Teresa Younger

Teresa Younger, the executive director of the Permanent Commission on the Status of Women, is resigning to lead the Ms. Foundation for Women, the nonprofit founded by Gloria Steinem and others at the height of the feminist movement.

Younger will be introduced as the foundation’s new executive director Thursday night at Steinem’s 80th birthday party in New York. Her appointment was first reported by Crain’s New York Business.

“This is my dream job,” Younger said in a statement to Crain’s. “I feel it is a job I’ve been preparing for my whole life.”

Younger, 44, who lives in Shelton, is the former executive director of the American Civil Liberties Union of Connecticut. She has been the head of the General Assembly’s commission on women’s issues for seven years. She will leave June 16.

“At this time of both feminist success and backlash against it, Teresa Younger is the perfect person to continue the grassroots strength of the Ms. Foundation, and build it into policy and protection against backlash,” Steinem said in a statement. “She knows how to make the needs of the majority of women into guiding principles of action.”

The Ms. Foundation and the Permanent Commission on the Status of Women were founded within a year of each other in the early 1970s, as the U.S. involvement in Vietnam wound down and the equal rights movement for women took center stage.

The state legislature created the commission in 1973 to develop policies to promote equality opportunities for women.

Younger takes over the Ms. Foundation as women have come to dominate the ranks of the college-educated in the U.S., while lagging badly in top executive positions in U.S. corporations.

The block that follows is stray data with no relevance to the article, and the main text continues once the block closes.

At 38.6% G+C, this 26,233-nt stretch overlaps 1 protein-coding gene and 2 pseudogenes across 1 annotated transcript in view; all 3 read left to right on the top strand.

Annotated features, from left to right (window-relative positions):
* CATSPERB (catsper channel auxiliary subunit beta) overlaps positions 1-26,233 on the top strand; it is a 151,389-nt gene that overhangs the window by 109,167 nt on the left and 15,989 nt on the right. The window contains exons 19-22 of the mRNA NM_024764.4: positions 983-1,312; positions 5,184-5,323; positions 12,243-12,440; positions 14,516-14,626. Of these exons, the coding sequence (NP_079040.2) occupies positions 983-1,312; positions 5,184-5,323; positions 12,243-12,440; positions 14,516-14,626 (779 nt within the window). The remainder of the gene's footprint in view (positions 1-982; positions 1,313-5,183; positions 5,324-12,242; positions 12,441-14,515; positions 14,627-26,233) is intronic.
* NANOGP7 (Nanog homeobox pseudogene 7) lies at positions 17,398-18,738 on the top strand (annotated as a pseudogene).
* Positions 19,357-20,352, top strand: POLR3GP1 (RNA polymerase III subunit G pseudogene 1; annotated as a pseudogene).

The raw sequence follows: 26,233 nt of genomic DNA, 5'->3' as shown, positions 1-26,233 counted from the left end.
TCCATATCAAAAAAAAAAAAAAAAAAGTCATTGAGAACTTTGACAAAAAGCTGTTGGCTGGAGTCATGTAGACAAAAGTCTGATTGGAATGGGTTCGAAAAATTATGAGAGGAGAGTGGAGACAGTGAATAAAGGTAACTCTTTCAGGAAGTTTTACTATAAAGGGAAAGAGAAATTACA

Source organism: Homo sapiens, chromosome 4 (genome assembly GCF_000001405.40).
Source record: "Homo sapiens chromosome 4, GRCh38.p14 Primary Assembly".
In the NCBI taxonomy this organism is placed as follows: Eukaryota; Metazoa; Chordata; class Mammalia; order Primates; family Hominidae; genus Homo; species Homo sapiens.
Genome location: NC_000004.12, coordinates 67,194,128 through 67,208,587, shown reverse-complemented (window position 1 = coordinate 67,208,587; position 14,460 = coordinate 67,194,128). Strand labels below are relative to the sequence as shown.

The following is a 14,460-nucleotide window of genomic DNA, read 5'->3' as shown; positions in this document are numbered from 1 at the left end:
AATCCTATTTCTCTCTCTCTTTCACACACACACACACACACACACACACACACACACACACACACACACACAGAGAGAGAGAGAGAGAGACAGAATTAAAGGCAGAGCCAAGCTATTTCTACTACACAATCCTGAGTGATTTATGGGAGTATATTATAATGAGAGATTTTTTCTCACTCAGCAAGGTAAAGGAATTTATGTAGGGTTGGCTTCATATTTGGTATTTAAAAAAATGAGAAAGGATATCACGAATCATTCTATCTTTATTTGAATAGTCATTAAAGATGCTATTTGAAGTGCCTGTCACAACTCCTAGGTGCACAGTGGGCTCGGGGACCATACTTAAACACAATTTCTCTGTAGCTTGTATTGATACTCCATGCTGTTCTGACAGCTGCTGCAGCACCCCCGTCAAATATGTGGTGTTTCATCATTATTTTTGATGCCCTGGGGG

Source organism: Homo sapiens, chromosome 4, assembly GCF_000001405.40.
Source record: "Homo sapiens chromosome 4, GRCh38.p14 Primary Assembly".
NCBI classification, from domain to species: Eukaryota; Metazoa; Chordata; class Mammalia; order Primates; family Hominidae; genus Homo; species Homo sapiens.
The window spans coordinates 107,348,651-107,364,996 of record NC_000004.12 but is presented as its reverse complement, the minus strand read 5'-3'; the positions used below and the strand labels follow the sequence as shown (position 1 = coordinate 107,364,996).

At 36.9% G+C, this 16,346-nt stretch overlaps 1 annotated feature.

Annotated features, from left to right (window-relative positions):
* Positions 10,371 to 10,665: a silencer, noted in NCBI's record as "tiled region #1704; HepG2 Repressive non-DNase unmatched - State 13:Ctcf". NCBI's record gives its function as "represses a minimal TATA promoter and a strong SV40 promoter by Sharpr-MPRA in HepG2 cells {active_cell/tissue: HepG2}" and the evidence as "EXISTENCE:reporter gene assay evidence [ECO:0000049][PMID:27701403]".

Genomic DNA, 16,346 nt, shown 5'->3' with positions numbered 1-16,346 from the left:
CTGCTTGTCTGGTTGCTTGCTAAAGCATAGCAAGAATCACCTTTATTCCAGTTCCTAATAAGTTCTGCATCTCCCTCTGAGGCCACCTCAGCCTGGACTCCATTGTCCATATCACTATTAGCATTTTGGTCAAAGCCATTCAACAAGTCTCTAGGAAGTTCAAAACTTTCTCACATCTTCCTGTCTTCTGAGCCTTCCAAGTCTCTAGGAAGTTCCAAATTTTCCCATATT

“Three-fourths of single parents in Connecticut are women, and more than half (56.1 percent) are in the labor force – many in low-wage service jobs,” Younger wrote in an op-ed piece for The Mirror last year. “Additionally, according to the U.S. Census Bureau, 41.2 percent of female-headed households in our state with children under the age of 5 live below the poverty line. It’s clear that economic security is very much a women’s issue.”

She leaves a state that was the first to adopt laws creating a right to unpaid family and medical leave and paid sick days. The state also was the first to enact legislation creating a $10.10 minimum wage.

Under Younger, the commission has both criticized and praised the administration of Gov. Dannel P. Malloy, a first-term Democrat seeking re-election this fall.

The commission faulted him for failing to deliver on a promise to fill half his administration’s appointed posts with women. The panel says 34.4 percent of his appointees are women. But it praised his efforts to appoint more women to a judiciary that is 70 percent male.

Mark is the Capitol Bureau Chief and a co-founder of CT Mirror. He is a frequent contributor to WNPR, a former state politics writer for The Hartford Courant and Journal Inquirer, and contributor for The New York Times.

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